The whiskies tasted were varied and interesting. The Friends of the Classic Malts Bottling, available only at the site, was strong in vanilla but with wood notes and very sweet. Even sweeter was the 1991 Distillers Edition, a whisky finished off in port pipes to soften the product. This one actually really surprised me with a quick “hit” of peat smoke that quickly faded into sugary sweetness. The “entry level” Cragganmore is the 12 year old single malt. Mainly matured in bourbon casks (so one I’m sure I was going to like), it is exceptionally smooth yet complex, with a wide range of aromas and flavours. From toffee to chocolate, zesty orange to earth and wood, this is a whisky of endless variety; it would give you something new every time you tasted it.

The best however was the 25 year old. It was simply stunning, but at £300 a bottle it should be! The nose of vanilla and citrus gave way to similar flavours but also chocolate, caramel and toffee. It was wonderfully sweet with a long and satisfying finish. Rich and smooth is how I would describe this, and that’s just what I wish I were so that I could buy a bottle for myself.

Recommendation of the Month

Snip20151215_3Although simply divine, the 25 year old is well out of mine, and most people’s price range. So my recommendation this month is the wonderfully complex 12 year old single malt. At £36 from the visitor centre this is a wonderful Speyside dram.

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Latest Northern Scot Article – The Glenlivet


I took a trip up to The Glenlivet Distillery in a rather special week; it was the week that various media outlets proclaimed that The Glenlivet had overtaken another well know brand to become the number one selling single malt brand in the world. This is a fact that everyone on site is rightly proud of.

The Glenlivet Distillery is a mix of the old and new, traditional and modern. It is a large distillery by any measure and in the process of getting even larger. There is a major expansion project about to be undertaken doubling their already impressive capacity of ten and a half million litres of pure alcohol per year. For this they currently have seven sets of stills, sixteen washbacks and a big, big mashtun.

The site is a popular tourist destination with around fifty thousand people crossing the threshold very year, and it may increase in popularity with it now being one of the very few sites giving a free tour. For me it is worth a visit just to see the model made of bottles that looks like the DNA double helix!

The highlight for me was seeing the legal document (the indenture) that enshrined this site’s right to call itself The Glenlivet. If you go to The Glenlivet you’ll see a copy, I was fortunate enough to go down to Strathisla Distillery to see the original. Many other sites could tag on Glenlivet to their site name, but after 1824 there was only one that could say it was The Glenlivet. This is a legal right that the guys here are still very proud of.

Their site is also something that they should be proud of. It was immaculately presented the day I was there and the view out of the still house across the Ladder Hills and towards the Lecht, containing many old whisky smuggler routes, was stunning.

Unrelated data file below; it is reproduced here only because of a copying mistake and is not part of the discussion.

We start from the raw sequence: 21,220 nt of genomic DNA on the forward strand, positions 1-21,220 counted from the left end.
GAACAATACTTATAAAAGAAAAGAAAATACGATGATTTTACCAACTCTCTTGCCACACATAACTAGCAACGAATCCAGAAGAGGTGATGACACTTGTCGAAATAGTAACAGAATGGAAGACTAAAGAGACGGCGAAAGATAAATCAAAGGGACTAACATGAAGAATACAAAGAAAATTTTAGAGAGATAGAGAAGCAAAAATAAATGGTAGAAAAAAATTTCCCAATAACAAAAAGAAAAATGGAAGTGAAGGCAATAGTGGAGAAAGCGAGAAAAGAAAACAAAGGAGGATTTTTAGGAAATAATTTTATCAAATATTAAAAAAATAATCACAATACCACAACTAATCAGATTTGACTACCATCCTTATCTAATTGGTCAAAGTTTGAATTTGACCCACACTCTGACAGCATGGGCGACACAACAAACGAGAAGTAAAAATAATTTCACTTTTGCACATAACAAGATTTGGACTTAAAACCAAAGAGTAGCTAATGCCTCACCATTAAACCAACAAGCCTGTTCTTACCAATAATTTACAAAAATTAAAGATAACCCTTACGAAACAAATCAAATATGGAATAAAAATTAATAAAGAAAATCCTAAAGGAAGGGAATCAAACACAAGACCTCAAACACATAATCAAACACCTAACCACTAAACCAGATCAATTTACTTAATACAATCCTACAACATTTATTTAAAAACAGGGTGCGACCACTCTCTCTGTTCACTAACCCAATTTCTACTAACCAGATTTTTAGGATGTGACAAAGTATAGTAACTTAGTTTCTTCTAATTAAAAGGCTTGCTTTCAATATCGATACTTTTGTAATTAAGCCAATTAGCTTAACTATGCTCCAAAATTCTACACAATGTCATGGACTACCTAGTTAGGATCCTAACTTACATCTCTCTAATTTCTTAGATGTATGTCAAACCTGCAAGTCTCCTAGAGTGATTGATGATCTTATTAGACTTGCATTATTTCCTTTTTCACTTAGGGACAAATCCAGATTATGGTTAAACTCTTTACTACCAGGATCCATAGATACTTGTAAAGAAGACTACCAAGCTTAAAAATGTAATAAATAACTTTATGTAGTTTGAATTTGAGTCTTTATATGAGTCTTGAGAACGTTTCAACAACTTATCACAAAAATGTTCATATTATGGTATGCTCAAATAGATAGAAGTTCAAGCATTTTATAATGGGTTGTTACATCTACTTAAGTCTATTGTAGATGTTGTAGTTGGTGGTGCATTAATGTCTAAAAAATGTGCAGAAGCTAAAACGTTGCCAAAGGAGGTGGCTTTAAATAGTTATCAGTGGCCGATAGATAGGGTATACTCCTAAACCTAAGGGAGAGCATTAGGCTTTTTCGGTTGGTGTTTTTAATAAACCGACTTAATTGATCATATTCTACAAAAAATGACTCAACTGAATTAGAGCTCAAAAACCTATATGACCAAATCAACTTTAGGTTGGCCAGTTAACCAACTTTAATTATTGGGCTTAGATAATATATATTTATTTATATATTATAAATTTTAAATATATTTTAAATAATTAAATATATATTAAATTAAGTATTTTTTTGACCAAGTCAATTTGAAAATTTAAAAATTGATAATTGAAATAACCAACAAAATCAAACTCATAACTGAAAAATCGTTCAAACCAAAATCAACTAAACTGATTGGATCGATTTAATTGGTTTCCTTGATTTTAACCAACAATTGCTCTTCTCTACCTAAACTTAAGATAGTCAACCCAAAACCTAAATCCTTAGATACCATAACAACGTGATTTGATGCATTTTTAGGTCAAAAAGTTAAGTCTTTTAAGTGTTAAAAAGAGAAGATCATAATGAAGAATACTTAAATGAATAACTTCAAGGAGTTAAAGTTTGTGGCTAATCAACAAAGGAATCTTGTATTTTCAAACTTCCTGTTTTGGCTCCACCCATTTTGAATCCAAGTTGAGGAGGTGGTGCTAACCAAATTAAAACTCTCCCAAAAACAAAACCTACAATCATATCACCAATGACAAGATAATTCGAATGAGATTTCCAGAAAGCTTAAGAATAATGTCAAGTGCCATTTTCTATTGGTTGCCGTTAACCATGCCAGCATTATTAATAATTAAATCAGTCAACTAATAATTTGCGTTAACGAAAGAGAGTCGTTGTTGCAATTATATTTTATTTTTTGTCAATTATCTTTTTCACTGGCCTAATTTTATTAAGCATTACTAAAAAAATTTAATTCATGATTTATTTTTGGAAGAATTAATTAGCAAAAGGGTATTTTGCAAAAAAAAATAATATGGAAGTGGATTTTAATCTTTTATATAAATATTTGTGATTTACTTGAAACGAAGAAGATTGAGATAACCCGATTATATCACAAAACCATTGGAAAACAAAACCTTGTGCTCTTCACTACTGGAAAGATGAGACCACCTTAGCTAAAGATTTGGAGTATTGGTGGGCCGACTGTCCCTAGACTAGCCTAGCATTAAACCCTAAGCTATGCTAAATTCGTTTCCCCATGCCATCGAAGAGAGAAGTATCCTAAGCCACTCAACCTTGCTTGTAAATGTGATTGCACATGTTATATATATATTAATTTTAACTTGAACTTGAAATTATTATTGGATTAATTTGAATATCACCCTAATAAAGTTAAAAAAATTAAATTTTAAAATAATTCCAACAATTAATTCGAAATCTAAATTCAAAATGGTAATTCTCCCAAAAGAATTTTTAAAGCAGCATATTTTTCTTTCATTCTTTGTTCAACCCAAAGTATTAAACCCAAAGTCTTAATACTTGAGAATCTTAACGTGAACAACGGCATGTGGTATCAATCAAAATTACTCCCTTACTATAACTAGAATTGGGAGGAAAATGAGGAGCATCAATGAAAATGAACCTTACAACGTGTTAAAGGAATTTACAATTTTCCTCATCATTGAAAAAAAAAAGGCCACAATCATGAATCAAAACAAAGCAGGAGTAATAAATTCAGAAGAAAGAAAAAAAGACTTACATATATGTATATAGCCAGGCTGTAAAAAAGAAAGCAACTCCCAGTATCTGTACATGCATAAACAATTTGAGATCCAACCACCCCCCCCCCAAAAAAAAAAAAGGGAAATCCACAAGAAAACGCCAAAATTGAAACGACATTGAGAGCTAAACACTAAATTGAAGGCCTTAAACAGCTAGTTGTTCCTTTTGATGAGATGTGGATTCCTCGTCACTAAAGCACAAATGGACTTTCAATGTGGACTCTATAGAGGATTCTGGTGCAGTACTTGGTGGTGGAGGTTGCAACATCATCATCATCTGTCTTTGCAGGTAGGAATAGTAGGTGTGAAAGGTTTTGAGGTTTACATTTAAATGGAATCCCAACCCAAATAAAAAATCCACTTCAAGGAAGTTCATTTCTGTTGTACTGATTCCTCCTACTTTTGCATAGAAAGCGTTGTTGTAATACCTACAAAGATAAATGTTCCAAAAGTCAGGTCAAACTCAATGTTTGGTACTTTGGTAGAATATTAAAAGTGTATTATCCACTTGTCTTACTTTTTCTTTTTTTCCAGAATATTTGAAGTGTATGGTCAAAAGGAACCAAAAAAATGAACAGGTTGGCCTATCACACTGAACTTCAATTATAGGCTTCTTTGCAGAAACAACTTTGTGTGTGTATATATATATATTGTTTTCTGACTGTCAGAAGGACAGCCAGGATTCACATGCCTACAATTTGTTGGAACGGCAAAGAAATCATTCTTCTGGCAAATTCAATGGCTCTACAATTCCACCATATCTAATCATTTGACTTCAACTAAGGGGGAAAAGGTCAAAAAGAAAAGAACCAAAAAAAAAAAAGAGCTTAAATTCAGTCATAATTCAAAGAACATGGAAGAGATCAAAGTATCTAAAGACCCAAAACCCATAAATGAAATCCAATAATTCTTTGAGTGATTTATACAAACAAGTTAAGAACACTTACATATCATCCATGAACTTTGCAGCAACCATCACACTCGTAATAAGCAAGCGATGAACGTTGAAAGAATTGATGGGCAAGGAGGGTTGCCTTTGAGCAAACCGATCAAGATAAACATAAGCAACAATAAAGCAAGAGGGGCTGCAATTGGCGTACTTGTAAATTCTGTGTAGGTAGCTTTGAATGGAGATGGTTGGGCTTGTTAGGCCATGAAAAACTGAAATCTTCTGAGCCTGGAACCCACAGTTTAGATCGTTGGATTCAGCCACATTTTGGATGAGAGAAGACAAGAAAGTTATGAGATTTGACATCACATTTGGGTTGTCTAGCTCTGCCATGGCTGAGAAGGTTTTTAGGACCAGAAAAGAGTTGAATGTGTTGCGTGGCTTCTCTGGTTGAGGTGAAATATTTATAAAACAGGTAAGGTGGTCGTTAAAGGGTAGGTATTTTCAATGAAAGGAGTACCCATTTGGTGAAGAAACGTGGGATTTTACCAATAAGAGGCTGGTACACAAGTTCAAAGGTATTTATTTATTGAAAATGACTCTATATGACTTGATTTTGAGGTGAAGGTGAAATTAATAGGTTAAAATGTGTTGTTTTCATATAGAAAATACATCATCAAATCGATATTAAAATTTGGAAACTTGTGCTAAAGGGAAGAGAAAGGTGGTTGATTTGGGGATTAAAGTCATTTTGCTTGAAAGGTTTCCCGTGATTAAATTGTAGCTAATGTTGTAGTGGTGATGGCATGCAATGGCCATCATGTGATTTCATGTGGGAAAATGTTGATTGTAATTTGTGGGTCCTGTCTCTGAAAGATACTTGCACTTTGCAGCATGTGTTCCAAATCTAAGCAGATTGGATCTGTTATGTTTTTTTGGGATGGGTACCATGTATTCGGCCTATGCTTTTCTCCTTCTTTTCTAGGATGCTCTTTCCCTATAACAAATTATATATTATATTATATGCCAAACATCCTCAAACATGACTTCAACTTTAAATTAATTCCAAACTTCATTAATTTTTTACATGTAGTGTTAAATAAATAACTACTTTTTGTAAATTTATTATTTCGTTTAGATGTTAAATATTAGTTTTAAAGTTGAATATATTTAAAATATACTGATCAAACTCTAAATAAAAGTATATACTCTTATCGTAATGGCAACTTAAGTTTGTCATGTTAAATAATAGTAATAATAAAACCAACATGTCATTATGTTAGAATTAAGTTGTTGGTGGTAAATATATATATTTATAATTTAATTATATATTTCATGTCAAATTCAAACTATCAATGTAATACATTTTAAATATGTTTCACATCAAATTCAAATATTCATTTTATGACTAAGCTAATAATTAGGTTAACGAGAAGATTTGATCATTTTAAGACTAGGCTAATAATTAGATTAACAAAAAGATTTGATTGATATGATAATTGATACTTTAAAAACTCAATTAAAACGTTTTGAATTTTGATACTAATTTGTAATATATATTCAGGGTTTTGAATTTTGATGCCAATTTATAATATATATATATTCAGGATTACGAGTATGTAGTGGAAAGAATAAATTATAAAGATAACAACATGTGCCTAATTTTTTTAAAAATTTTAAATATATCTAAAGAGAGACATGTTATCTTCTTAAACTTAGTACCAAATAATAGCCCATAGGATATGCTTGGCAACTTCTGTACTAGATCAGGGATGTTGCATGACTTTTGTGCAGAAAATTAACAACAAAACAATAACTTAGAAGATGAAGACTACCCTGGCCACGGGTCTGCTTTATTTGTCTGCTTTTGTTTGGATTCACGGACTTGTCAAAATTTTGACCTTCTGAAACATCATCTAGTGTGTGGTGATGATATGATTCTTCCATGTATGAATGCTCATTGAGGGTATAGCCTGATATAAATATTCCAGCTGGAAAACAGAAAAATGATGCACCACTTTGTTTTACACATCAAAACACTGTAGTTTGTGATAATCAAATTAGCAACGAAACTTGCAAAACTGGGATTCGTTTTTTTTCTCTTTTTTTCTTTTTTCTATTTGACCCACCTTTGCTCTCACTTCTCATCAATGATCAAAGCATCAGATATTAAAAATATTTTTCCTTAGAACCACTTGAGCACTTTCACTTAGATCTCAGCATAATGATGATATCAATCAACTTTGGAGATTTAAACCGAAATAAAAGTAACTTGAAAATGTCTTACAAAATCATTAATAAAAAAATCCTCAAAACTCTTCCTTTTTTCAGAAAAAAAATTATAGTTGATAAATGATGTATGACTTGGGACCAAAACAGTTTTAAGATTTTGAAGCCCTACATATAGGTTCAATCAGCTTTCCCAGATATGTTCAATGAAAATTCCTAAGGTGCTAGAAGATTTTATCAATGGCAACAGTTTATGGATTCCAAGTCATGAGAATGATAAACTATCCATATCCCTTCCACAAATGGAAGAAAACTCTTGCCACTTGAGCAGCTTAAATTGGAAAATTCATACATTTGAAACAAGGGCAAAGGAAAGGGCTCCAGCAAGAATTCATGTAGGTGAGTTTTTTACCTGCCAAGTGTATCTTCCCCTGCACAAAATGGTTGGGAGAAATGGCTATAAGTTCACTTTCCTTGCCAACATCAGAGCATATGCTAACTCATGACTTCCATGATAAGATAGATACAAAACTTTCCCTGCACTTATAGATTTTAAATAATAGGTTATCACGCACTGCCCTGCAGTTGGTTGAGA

IMG_4181Their hospitality and the whiskies they arranged for me to try were also stunning. From their “entry level” whisky, The Founders Reserve, through some cask strength expressions to their twenty five year old, showed me great variety, great differences and great taste.

I have to be honest and say that The Founders Reserve has taken some stick in some blogs and whisky articles for being a non-aged flavour led expression, however to be fair it has also got some press. As for me, well, I really liked it. It is light and fresh, retaining the delicate and complex nature from the new make spirit. A floral and heathery nose develops with time into a really nice menthol toffee note. It is a smooth and easy drinking whisky, and at some of the prices I’ve seen lately in supermarkets a really good value single malt.

A particular favourite of mine was the Hand Filled 18 year old, matured in first fill bourbon casks. The banana and floral nose developed into a peachy and woody note when a wee drop of water was added. The sweet, buttery, vanilla, creamy finish was just wonderfulIMG_4184. I am now planning a trip back up to buy one of these for my private collection!

The other expressions were varied, I preferred the Valiant cask edition more then the sherry Nadurra; my wife however has more expensive taste really enjoying the XXV bottle (at £200 a bottle). The 18 year old was very pleasant and overall I really enjoyed the variety and differences achieved through their innovative use of age and cask.

The Glenlivet impressed me in more ways than one; their mix of heritage and history with big production was great to see, the beautiful site in a stunning location is worth a visit and their product is definitely worth a try.

Recommendation of the Month

The Hand Filled 18 year old is amazing, but at £70 maybe a bit over budget for many. My recommendation of the month, going on value for money given some of the reduced prices that I’ve seen lately is the Founders Reserve, a lovely easy whisky at a great price.


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Glenlivet 15 YO French Oak Reserve

Another new whisky for me at a recent nosing and tasting experience was the Glenlivet 15 yo French Oak Reserve.

IMG_4436It had a lovely golden yellow colour and a delightful nose. I detected green apple straight away, very strong, with hints of fresh pear, vanilla and white chocolate.

The taste was nice but not as good as the nose. It was sweet with vanilla and creamy buttery notes. Pleasant but not as exciting as the nose indicated.

Saying that I would not refuse a dram of this; the finish was lovely, smooth and sweet.

This whisky was very popular in the tasting session, and is a great buy, selling at reasonable prices in my local supermarket. So keep your eye out for this one, and buy if it if you get the chance.

Overall a nice sweet whisky, gentle and smooth, and quite enjoyable, with a very nice and lingering sweet finsih.